Le macchine nubili (Maiden Machines): a New Book by Philosophy Professor Brunella Antomarini
JCU philosophy professor Brunella Antomarini’s new book Le macchine nubili (Maiden Machines) was recently published by Castelvecchi Editore. The author of numerous books and articles, Professor Antomarini describes her latest effort as a work of theory fiction, a “hybrid book about hybrids.”
The story takes place in a future where robots have taken over the planet and the few humans left are confined into gardens to be studied. In the book, the machines discuss their origins through a philosophical lens, in an attempt to find their telos, or ultimate purpose.
Antomarini includes some famous ‘maiden machines’ in her book. Among them, Palomilla is a machine that reacts to light pulses, invented in the 1940s by the father of cybernetics Norbert Wiener (1894-1964). Rachael is a replicant in Ridley Scott’s 1982 movie Blade Runner, and Sophia is the most advanced robot with human features, developed in 2015 by Hanson Robotics in Hong Kong.
Why did you choose this title?
“Le macchine nubili” is the equivalent of machines célibataires, or bachelor machines, which was what Cubist/Dada artist Marcel Duchamp (1887-1968) called his artworks. This title is a way to blur the alleged distinction between natural and artificial, true and false, feminine and masculine, etc.
I had this idea of a character who is both feminine and artificial. I found out that in literary history or even in the history of science there have been so many such characters, which are machines, automata, or robots to whom their creators (male scientists) had given female names (though machines have no gender). And these have become the protagonists who think and speak from the future.
How can we think about technology through a philosophical lens?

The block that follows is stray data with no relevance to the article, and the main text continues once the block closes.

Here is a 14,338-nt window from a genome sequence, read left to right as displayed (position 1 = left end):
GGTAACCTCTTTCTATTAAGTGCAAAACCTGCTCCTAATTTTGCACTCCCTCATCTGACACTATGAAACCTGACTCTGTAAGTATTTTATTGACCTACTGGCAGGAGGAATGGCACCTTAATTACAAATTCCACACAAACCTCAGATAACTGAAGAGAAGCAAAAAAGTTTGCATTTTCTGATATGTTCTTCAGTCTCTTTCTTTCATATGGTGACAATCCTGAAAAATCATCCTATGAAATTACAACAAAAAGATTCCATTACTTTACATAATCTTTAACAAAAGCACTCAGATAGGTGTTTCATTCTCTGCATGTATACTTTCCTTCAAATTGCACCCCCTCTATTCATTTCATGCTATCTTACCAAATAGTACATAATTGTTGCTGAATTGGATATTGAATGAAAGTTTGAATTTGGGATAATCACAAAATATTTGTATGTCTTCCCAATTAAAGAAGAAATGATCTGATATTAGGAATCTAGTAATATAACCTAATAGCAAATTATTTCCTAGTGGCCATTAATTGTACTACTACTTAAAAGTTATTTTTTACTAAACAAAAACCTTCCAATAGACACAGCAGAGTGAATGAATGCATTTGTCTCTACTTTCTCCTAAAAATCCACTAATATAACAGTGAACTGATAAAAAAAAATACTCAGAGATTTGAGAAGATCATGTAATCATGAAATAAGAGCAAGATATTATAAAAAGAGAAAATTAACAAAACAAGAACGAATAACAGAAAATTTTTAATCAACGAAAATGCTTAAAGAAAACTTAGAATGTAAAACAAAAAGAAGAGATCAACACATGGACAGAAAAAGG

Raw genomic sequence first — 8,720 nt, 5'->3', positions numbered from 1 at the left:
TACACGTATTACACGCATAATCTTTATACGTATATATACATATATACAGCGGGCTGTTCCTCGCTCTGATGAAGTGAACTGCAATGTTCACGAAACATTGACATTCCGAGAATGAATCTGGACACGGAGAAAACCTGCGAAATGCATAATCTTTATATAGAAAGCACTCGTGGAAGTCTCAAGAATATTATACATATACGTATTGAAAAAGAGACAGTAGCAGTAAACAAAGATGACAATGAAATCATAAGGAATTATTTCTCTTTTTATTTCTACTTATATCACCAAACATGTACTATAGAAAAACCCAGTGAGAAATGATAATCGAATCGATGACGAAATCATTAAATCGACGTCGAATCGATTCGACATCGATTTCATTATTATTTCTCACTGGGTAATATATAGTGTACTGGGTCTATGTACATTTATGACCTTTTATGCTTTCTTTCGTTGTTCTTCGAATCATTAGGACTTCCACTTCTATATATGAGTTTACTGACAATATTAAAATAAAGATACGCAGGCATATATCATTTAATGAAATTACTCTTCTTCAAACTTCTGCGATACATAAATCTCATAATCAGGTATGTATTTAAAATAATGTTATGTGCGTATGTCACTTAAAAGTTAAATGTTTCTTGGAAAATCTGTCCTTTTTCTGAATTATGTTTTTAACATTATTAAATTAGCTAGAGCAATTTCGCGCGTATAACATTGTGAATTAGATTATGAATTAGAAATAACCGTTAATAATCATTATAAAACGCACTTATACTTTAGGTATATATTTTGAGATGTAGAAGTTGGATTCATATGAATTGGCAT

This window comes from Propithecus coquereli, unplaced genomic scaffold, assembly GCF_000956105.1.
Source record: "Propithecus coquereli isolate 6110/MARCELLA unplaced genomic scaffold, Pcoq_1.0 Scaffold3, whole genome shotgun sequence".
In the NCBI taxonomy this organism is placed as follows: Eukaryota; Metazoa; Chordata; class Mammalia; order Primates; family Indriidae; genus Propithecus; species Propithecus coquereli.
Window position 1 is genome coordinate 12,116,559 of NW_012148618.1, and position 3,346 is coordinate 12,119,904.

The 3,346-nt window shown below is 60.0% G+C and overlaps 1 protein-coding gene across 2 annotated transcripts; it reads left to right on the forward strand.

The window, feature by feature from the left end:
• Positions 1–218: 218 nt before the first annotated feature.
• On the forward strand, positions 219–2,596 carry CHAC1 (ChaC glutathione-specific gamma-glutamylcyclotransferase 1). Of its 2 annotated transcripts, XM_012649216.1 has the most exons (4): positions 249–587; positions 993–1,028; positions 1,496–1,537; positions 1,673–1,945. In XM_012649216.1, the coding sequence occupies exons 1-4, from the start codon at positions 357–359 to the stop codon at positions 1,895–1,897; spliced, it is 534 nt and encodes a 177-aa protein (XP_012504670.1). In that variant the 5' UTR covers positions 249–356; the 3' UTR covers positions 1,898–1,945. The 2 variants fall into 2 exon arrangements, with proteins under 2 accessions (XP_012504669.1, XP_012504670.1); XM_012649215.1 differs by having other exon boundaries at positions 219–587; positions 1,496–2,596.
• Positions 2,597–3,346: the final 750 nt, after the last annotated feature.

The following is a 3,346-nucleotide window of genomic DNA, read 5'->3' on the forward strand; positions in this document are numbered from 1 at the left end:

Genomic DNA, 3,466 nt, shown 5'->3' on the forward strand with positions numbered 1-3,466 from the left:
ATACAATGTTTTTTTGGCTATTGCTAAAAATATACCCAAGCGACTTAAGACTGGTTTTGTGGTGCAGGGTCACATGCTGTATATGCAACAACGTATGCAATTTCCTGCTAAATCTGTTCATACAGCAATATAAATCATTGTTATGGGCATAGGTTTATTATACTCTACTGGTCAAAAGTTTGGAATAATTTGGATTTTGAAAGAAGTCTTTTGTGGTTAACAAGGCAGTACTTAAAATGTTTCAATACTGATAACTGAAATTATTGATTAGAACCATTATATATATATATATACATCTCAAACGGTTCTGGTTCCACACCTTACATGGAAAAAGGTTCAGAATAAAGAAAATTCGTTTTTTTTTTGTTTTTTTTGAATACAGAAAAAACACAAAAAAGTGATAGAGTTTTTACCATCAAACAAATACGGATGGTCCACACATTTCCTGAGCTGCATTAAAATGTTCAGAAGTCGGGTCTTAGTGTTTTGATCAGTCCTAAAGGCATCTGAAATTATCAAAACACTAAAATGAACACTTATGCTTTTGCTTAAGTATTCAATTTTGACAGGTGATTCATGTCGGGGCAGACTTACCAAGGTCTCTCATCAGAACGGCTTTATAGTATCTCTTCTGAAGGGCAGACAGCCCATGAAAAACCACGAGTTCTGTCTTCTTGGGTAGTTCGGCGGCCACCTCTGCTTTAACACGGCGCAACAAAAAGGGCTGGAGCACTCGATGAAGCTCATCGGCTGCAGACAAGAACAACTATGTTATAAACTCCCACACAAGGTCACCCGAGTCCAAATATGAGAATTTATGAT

There are many different ways to think of it and it is an ongoing issue among philosophers today. Also, at JCU we hold workshops about it, in the context of post-human research. In my view, technology has always accompanied human lives throughout evolution. The question no longer revolves around the emergence of new technologies, but their accelerated development. Undoubtedly, they are changing our lives. But I find it is a bourgeois intellectualist attitude to criticize the change, mainly due to the late twentieth-century critical-thinking attitude. Instead of demonizing science and technology in the name of an antiquated idea of ‘nature,’ what should be argued is the political-economic problem of who owns the technologies. So the book does not consider these machines from a negative perspective. The technologies are neither good nor bad; their value depends on how they are used.
The story is set in a future dominated by machines/robots, where very few humans are left. Do you think we are headed in that direction?
When I see a sci-fi movie, I don’t really ‘believe’ in the dystopia/utopia that is shown. Mine is a suggestion, or a warning, or a description of what is simply possible. Philosophers observe reality from a distance. If men have always been the protagonists of history, and if machines change our lives, we can imagine an upheaval and a world in which a trans-gendered or non-gendered species runs it.